Breville Dual Boiler ball valve detail, pics - Page 21

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DaveB

#201: Post by DaveB »

Thanks for the video! Is it intentionally silent? A bit of running commentary might be helpful.
Von meinem iPhone gesendet

pcrussell50

#202: Post by pcrussell50 » replying to DaveB »

Works for me. Check your volume? :shrugs:

-Peter
LMWDP #553

DaveB

#203: Post by DaveB »

pcrussell50 wrote:Works for me. Check your volume? :shrugs:
It worked on the iPhone, so I restarted the iMac and all was well. Now the only thing I can complain about is the vertical video! :D

Thanks again for posting - this will be immensely helpful down the road. Cheers!
Von meinem iPhone gesendet

pcrussell50

#204: Post by pcrussell50 »

DaveB wrote:It worked on the iPhone, so I restarted the iMac and all was well. Now the only thing I can complain about is the vertical video!!
Yes, sorry about the vertical video. I'm actually aware of it. Wife was out doing errands and I had to rig my ancient iphone up using a soldering stand. In the meantime, my little girl (six) came in all hyped up about something and I had to try to wave her off.

-Peter
LMWDP #553

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lancealot

#205: Post by lancealot »

Nice work!

DaveB

#206: Post by DaveB »

pcrussell50 wrote:Video how-to, flipping the PTFE seals to stop the drip:
So I'm going to go out on a limb and guess that the valve is the brand new, unused one you pulled out of your replacement BDB. :D

It's been well documented that there's some sort of thread locker on the hex-nut side (video shows it being spun off at 00:46), which is often easily removed with a bit of heat. So I'm curious: how hard was it to disassemble on the brand new unit? Also, when you reassemble, it looks like everything is just tight enough to add a bit of friction on the ball with the flipped seals. At 02:01 in the video where you reassemble the hex-nut side and screw it in finger tight, you add the nut behind it. Is this also finger tight only - despite it having wrench flats? If so, what keeps the inner piece from spinning loose(er) from vibration? I'm guessing this might be why thread locker was added in the first place.
Von meinem iPhone gesendet

pcrussell50

#207: Post by pcrussell50 » replying to DaveB »

It actually wasn't brand new. It had about a year of service on it. The way you can tell is the blackened color of the ball. I took it off a year-old machine to put on the ancient ball valve from an original -900, that someone had donated to me for "research". That ancient ball valve is still in use more than a year later, after flipping the seals, without a single drip. In fact, the ball valve in the video, with a year of service on it, did not come apart easily without heat. The internal wrench flats are nearly stripped from trying to unscrew it cold. I needed to use some heat to soften the thread sealer. I used my creme brûlée torch and didn't blast it very hard. Then it came apart easily. With a little heat, the thread sealer went from a locker, to a lubricant... It just slipped right apart.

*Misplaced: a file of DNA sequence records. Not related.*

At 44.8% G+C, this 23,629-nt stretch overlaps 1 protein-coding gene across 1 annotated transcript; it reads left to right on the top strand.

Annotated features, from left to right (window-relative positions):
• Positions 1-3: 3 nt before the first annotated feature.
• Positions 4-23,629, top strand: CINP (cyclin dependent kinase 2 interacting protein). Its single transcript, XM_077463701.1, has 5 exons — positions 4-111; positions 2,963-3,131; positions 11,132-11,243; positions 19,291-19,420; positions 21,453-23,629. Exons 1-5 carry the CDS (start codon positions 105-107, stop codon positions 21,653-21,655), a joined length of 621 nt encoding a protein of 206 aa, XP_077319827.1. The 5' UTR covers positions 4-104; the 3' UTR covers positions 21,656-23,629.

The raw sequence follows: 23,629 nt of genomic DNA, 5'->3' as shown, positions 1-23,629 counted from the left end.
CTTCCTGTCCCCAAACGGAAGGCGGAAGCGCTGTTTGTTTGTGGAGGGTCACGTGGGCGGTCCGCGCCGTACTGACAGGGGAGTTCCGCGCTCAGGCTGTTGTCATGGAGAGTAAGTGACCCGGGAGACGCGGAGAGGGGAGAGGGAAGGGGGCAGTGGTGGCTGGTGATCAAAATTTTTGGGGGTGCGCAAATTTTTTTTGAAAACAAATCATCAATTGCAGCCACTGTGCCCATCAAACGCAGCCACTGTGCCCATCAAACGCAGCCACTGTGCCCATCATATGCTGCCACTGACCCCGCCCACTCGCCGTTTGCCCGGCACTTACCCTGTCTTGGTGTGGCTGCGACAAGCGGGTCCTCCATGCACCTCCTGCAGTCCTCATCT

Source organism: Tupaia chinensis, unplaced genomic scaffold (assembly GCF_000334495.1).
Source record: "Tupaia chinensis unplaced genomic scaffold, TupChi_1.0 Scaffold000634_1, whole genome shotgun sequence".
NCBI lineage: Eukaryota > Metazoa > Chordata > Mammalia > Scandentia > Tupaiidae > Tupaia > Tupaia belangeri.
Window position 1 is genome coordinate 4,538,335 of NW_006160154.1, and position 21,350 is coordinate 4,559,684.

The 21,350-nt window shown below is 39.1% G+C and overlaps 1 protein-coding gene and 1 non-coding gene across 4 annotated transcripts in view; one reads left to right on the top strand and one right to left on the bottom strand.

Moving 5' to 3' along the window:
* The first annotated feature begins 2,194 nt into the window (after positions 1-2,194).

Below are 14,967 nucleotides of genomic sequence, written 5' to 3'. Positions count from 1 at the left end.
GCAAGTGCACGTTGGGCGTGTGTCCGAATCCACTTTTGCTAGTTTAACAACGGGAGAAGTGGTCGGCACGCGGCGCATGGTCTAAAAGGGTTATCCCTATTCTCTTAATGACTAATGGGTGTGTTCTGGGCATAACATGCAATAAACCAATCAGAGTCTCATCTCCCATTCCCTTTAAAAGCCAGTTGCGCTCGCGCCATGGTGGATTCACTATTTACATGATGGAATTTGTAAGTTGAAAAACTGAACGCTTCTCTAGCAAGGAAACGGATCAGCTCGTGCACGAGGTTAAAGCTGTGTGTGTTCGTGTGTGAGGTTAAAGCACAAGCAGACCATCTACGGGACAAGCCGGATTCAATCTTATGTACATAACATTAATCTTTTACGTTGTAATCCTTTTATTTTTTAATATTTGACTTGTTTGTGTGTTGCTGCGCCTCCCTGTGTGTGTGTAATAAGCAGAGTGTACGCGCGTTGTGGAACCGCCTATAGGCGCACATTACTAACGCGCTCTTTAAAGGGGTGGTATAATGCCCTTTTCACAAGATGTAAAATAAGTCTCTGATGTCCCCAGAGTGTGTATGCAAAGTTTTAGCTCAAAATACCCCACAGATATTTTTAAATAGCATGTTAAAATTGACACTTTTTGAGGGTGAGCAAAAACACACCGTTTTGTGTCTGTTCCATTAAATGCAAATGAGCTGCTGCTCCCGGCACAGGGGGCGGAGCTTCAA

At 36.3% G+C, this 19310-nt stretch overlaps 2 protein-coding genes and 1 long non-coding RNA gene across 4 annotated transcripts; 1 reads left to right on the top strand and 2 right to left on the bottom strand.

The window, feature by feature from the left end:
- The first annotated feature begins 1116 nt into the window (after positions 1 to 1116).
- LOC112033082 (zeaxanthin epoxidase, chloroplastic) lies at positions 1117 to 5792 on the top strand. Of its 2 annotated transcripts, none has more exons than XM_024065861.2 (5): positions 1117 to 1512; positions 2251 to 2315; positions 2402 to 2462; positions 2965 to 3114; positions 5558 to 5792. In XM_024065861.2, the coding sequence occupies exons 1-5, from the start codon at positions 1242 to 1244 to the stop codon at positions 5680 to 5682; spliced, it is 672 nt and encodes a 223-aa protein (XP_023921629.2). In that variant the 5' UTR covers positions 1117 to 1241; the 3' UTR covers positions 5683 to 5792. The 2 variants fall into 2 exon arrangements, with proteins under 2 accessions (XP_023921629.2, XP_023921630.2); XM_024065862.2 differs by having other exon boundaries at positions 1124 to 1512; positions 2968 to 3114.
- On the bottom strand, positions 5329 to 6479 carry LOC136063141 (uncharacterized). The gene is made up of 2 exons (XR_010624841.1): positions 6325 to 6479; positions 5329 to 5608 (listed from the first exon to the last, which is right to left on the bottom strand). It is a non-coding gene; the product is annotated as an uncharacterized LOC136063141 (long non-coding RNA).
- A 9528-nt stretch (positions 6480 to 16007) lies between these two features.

-Peter
LMWDP #553

jevenator

#208: Post by jevenator »

I tried to just use the hex key and it wouldn't budge. This may have done very little but I held it on top of my stove for a little bit and it after a minute it wasn't even that hot to the touch so I didn't cook the life out of it, haha or else it would've retained heat a lot longer. I was able to unscrew it quite easy holding the body in a make-shift vice.

I wanted to share as well that my steam power is much stronger now as well. I guess pressure builds up a lot more, no slow leak and I get a very powerful steam blast. So, I'm guessing is that steam will leak first and then you get water drops over an even longer time. Both negatively impacting steaming performance.

Edit: just realized this and relevant to the steam power even though it's not numbers it can give you an idea. I would start my shot (I flow profile everything and shots are around 40-50 seconds. I start steaming 8 oz at around 5-7 seconds, aerate and place jug with steam wand submerged on drip tray. Finish shot, take out portafilter, dump the puck, rinse under faucet and return to just about the milk getting to 140F which is when I stop it. I've developed a really nice routine doing shot after shot.

Now my 8oz of milk reaches 140F before I barely have the time to remove the portafilter.
LMWDP #643